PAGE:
On the south side of the River Shiel, metal detecting transects covered the slopes up to the summit where the Jacobite right wing had been positioned. On the north-facing slope, at the foot of the largest vertical cliff face, were recovered seven sherds of coehorn mortar shell from four separate finds spots.
Volunteers working as part of a National Trust for Scotland Thistle Camp undertook survey and excavation work at the township of Achtriachtan in Glencoe in 2018 and 2019 (Alexander 2019b). The site of this settlement is marked on General William Roy’s military map from the 1750s which shows eight buildings on the north side of the trackway through the glen.
In 2018, a full measured survey of the township was completed. This survey located the position of five buildings, a grain-drying kiln and four banked enclosures, which all show some traces of cultivation rigs inside. Two trenches were excavated over Structure 1 which revealed a flagstone floor at the western end of the building that included a lower stone from a rotary quern. Artefacts from the eastern end included a sherd of trailed slip ware and a sherd of manganese mottled ware. A further small linear trench was excavated across the western bank of the small enclosure in front of Structure 2 along with a couple of test pits within this enclosure.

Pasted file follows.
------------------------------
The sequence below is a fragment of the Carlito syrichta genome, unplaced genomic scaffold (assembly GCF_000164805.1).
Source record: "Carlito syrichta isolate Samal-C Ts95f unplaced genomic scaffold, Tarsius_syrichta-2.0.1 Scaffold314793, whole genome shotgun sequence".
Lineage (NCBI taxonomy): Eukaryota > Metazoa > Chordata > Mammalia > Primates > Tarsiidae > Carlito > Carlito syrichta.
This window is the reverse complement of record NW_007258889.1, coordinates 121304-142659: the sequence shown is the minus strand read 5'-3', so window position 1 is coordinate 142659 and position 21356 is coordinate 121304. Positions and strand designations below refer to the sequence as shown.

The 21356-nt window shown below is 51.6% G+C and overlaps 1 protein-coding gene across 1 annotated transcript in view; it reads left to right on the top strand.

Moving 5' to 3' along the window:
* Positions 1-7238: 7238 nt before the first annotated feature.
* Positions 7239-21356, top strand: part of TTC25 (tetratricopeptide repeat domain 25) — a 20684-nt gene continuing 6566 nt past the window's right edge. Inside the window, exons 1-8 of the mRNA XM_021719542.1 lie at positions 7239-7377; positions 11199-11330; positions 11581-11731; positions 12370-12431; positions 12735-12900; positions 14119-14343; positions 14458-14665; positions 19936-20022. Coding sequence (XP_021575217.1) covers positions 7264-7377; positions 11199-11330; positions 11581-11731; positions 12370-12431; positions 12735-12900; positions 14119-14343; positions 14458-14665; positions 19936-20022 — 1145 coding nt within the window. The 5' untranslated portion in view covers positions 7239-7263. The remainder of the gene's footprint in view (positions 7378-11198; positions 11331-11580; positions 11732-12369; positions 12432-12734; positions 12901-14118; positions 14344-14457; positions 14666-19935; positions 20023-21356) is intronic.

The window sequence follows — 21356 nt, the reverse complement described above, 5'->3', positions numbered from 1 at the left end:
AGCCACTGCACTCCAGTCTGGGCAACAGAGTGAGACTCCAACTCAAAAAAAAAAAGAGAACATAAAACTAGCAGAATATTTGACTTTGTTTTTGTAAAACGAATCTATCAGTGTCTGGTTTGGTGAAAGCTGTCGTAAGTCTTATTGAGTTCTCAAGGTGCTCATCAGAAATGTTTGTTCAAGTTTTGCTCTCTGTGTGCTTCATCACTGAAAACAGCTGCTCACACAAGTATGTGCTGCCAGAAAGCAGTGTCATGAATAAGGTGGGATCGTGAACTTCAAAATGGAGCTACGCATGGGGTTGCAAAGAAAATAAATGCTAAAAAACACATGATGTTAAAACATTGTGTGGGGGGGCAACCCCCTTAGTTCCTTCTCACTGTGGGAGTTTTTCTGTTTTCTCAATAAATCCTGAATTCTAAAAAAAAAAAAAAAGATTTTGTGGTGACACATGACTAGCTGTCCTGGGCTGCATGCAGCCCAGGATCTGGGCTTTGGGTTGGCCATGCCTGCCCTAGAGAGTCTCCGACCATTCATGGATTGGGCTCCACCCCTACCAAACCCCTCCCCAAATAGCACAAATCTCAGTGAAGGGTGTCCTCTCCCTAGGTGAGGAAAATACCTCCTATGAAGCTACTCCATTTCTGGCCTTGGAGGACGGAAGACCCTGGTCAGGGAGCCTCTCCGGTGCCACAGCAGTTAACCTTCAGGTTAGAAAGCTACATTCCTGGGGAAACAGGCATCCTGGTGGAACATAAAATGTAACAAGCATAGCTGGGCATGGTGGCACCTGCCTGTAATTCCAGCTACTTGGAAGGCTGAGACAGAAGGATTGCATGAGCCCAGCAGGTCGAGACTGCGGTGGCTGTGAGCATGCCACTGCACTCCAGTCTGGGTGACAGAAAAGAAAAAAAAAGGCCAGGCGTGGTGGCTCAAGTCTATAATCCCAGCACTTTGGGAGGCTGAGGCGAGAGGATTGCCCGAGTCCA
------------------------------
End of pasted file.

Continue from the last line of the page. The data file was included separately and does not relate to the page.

In 2019, the entire inside of Structure 1 was opened for excavation in three larger areas separated by two 0.6m wide baulks. The remains of the structure were 10.5m long by 4m wide internally and would have had walls 0.8-1.0m wide. Excavation also revealed, however, that the foundations of the walls had been heavily robbed – probably for upgrading the road and the construction of the 19th century sheep farms and enclosures to the south. Only two short stretches of internal wall face were identified close to the south-east corner. No exterior wall faces were identified. The western two-thirds of the structure were paved with irregular flagstones and there were traces of an internal drain running across the floor at the western end. Artefacts recovered included further sherds of a trailed slipware, part of a salt-glazed plate, shards of both bottle and window glass. One notable find was the corroded remains of an iron lock that may have come from a piece of wooden furniture – possibly a dresser.